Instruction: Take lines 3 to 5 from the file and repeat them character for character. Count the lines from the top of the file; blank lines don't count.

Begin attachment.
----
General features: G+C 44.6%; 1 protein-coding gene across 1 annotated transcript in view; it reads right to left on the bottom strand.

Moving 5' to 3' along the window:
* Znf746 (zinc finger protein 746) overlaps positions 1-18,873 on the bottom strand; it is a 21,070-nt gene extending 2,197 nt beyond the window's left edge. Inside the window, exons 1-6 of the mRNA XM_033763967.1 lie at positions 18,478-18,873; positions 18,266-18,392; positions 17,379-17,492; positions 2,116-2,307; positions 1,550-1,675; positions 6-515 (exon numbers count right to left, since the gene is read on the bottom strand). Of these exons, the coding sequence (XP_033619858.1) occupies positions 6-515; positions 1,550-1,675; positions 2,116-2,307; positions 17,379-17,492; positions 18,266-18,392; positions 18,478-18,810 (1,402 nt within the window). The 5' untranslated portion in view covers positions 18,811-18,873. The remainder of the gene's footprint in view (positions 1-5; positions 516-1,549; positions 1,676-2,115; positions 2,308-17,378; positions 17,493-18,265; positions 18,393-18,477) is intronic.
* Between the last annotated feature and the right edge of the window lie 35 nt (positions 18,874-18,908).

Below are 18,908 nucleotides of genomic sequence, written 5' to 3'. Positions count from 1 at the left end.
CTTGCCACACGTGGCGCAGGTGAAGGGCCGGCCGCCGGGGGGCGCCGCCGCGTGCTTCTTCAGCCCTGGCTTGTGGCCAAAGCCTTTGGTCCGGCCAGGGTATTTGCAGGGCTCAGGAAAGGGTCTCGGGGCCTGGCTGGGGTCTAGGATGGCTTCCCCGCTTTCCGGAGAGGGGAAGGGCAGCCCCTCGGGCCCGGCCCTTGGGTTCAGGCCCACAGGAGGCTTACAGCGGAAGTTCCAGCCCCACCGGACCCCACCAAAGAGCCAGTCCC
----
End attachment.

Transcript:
* Znf746 (zinc finger protein 746) overlaps positions 1-18,873 on the bottom strand; it is a 21,070-nt gene extending 2,197 nt beyond the window's left edge. Inside the window, exons 1-6 of the mRNA XM_033763967.1 lie at positions 18,478-18,873; positions 18,266-18,392; positions 17,379-17,492; positions 2,116-2,307; positions 1,550-1,675; positions 6-515 (exon numbers count right to left, since the gene is read on the bottom strand). Of these exons, the coding sequence (XP_033619858.1) occupies positions 6-515; positions 1,550-1,675; positions 2,116-2,307; positions 17,379-17,492; positions 18,266-18,392; positions 18,478-18,810 (1,402 nt within the window). The 5' untranslated portion in view covers positions 18,811-18,873. The remainder of the gene's footprint in view (positions 1-5; positions 516-1,549; positions 1,676-2,115; positions 2,308-17,378; positions 17,493-18,265; positions 18,393-18,477) is intronic.
* Between the last annotated feature and the right edge of the window lie 35 nt (positions 18,874-18,908).

Below are 18,908 nucleotides of genomic sequence, written 5' to 3'. Positions count from 1 at the left end.